With more than 9,000 miles of rivers, 2,000 natural lakes and streams, it’s as if Mother Nature had fishing in mind when she created Colorado.
Conservation is at the heart of Colorado Parks and Wildlife’s mission. And no other scientific principle is more responsible for creating Colorado’s enormous abundance of fish, wildlife and its world-class outdoor recreation.
Colorado boasts one of the most diverse and abundant wildlife populations in North America. Home to an astonishing 960 wildlife species.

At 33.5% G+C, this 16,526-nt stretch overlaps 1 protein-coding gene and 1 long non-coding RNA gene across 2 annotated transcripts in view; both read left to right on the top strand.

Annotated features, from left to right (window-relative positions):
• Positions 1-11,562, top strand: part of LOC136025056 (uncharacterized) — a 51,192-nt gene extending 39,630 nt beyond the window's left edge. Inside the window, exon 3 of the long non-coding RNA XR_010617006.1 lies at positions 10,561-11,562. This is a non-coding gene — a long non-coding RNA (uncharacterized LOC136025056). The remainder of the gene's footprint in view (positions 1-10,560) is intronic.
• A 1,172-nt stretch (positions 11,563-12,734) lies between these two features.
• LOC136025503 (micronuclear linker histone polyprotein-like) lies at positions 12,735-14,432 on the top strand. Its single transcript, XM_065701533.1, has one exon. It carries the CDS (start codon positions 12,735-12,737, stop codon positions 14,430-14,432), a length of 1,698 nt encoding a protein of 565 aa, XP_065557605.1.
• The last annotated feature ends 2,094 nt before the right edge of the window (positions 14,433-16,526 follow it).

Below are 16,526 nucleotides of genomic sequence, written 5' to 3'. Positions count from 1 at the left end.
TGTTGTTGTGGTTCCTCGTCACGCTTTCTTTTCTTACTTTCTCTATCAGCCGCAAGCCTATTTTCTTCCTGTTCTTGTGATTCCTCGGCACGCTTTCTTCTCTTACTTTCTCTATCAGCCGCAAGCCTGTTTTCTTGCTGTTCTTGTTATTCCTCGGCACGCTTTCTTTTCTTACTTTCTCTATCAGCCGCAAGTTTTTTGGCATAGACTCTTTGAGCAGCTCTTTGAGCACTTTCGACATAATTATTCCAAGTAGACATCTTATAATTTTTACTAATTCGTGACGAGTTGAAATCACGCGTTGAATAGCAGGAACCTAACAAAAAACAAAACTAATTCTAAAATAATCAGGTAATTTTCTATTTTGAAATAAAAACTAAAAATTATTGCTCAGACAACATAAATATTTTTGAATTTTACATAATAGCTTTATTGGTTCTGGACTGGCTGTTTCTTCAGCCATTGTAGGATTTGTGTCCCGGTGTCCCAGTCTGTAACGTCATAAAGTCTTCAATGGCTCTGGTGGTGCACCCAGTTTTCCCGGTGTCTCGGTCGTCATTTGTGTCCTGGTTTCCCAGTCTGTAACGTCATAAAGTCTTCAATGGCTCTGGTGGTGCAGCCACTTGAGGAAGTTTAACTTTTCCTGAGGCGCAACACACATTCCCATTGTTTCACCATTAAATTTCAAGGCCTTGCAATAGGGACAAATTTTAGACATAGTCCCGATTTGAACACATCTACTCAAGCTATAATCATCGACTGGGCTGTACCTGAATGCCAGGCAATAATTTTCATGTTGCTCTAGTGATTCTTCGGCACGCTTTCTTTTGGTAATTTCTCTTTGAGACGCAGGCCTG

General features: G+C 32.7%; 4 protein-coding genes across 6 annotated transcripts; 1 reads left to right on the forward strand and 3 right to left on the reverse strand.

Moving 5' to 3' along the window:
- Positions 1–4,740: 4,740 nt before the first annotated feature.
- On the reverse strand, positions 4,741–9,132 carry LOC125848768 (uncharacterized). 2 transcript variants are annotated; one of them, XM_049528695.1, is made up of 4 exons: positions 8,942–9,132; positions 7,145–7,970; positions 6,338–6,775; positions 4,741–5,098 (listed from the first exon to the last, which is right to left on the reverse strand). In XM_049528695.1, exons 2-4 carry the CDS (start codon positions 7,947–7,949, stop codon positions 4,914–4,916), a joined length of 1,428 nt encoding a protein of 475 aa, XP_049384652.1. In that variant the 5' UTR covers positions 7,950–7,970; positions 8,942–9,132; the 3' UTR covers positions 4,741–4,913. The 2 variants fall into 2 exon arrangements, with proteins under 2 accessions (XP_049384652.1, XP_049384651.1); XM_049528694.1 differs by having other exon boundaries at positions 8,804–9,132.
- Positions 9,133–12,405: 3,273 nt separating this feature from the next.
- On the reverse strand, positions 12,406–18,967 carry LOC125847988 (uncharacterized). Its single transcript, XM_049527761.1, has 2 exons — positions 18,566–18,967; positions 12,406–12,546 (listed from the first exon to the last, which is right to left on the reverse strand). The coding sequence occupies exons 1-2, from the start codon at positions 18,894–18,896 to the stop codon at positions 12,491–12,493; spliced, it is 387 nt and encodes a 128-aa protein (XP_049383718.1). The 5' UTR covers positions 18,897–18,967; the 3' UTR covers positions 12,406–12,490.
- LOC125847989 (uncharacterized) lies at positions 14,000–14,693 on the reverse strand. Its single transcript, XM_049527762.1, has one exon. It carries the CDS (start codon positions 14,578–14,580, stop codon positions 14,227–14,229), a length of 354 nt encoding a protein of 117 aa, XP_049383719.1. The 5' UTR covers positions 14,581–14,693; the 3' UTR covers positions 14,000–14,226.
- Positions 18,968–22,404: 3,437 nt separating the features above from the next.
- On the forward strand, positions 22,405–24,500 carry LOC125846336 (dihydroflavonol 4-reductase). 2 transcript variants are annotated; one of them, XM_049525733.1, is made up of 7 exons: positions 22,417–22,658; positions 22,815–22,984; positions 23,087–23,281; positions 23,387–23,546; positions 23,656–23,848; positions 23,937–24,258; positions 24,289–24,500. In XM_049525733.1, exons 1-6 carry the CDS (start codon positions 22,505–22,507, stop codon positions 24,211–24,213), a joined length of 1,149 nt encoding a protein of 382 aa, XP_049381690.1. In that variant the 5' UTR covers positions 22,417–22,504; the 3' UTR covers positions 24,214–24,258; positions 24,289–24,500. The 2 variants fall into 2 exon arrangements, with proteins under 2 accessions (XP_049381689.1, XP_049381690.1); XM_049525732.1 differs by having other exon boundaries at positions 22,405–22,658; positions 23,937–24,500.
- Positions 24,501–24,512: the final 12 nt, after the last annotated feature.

Established in April of 1897, Colorado Parks and Wildlife has conserved and protected Colorado’s fish, wildlife and public lands for 120 years.
In an effort to reduce wildlife/vehicle collisions and protect big-game animals, CDOT, Colorado Parks and Wildlife, and local residents and governments joined forces to develop a series of wildlife crossings on Highway 9 in Grand County.
Next time you catch a walleye at a Colorado state park, thank an aquatic biologist for putting that fish there in the first place.
Are bear populations increasing or decreasing? Are bear behaviors shifting in response to increased human food sources? How does urbanization influence bear movements, behaviors and population trends?
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Annual Hunting Guide
Annual Fishing Guide